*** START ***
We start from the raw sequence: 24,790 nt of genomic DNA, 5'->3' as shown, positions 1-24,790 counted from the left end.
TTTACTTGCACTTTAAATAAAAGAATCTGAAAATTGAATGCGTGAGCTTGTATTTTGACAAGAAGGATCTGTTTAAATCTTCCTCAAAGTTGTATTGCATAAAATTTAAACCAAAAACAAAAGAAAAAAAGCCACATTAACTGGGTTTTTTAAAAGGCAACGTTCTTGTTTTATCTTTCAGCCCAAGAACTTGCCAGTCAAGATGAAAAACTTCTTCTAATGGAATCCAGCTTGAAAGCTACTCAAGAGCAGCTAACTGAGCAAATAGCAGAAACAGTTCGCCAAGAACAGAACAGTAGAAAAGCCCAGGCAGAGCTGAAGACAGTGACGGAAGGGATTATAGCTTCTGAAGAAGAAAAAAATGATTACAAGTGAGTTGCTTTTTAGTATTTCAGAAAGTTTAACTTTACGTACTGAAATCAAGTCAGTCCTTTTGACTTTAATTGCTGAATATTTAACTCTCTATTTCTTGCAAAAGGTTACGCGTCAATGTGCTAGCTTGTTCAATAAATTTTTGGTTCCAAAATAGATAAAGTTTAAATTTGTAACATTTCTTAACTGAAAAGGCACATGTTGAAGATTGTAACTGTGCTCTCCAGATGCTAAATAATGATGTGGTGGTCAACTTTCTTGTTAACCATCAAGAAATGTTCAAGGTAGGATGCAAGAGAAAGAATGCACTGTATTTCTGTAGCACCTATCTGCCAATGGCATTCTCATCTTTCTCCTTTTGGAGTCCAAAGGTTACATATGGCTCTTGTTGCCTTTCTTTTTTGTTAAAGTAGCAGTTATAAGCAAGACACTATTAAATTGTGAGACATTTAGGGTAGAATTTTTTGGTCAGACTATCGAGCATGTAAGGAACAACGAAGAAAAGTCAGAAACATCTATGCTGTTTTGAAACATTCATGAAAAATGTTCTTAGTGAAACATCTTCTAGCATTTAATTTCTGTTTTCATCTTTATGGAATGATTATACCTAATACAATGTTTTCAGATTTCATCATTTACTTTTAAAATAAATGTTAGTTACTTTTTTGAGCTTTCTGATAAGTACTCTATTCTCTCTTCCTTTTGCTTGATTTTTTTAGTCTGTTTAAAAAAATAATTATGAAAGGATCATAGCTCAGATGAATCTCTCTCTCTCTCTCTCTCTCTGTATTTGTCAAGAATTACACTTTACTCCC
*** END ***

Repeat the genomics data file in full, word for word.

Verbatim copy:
We start from the raw sequence: 24,790 nt of genomic DNA, 5'->3' as shown, positions 1-24,790 counted from the left end.
TTTACTTGCACTTTAAATAAAAGAATCTGAAAATTGAATGCGTGAGCTTGTATTTTGACAAGAAGGATCTGTTTAAATCTTCCTCAAAGTTGTATTGCATAAAATTTAAACCAAAAACAAAAGAAAAAAAGCCACATTAACTGGGTTTTTTAAAAGGCAACGTTCTTGTTTTATCTTTCAGCCCAAGAACTTGCCAGTCAAGATGAAAAACTTCTTCTAATGGAATCCAGCTTGAAAGCTACTCAAGAGCAGCTAACTGAGCAAATAGCAGAAACAGTTCGCCAAGAACAGAACAGTAGAAAAGCCCAGGCAGAGCTGAAGACAGTGACGGAAGGGATTATAGCTTCTGAAGAAGAAAAAAATGATTACAAGTGAGTTGCTTTTTAGTATTTCAGAAAGTTTAACTTTACGTACTGAAATCAAGTCAGTCCTTTTGACTTTAATTGCTGAATATTTAACTCTCTATTTCTTGCAAAAGGTTACGCGTCAATGTGCTAGCTTGTTCAATAAATTTTTGGTTCCAAAATAGATAAAGTTTAAATTTGTAACATTTCTTAACTGAAAAGGCACATGTTGAAGATTGTAACTGTGCTCTCCAGATGCTAAATAATGATGTGGTGGTCAACTTTCTTGTTAACCATCAAGAAATGTTCAAGGTAGGATGCAAGAGAAAGAATGCACTGTATTTCTGTAGCACCTATCTGCCAATGGCATTCTCATCTTTCTCCTTTTGGAGTCCAAAGGTTACATATGGCTCTTGTTGCCTTTCTTTTTTGTTAAAGTAGCAGTTATAAGCAAGACACTATTAAATTGTGAGACATTTAGGGTAGAATTTTTTGGTCAGACTATCGAGCATGTAAGGAACAACGAAGAAAAGTCAGAAACATCTATGCTGTTTTGAAACATTCATGAAAAATGTTCTTAGTGAAACATCTTCTAGCATTTAATTTCTGTTTTCATCTTTATGGAATGATTATACCTAATACAATGTTTTCAGATTTCATCATTTACTTTTAAAATAAATGTTAGTTACTTTTTTGAGCTTTCTGATAAGTACTCTATTCTCTCTTCCTTTTGCTTGATTTTTTTAGTCTGTTTAAAAAAATAATTATGAAAGGATCATAGCTCAGATGAATCTCTCTCTCTCTCTCTCTCTCTGTATTTGTCAAGAATTACACTTTACTCCC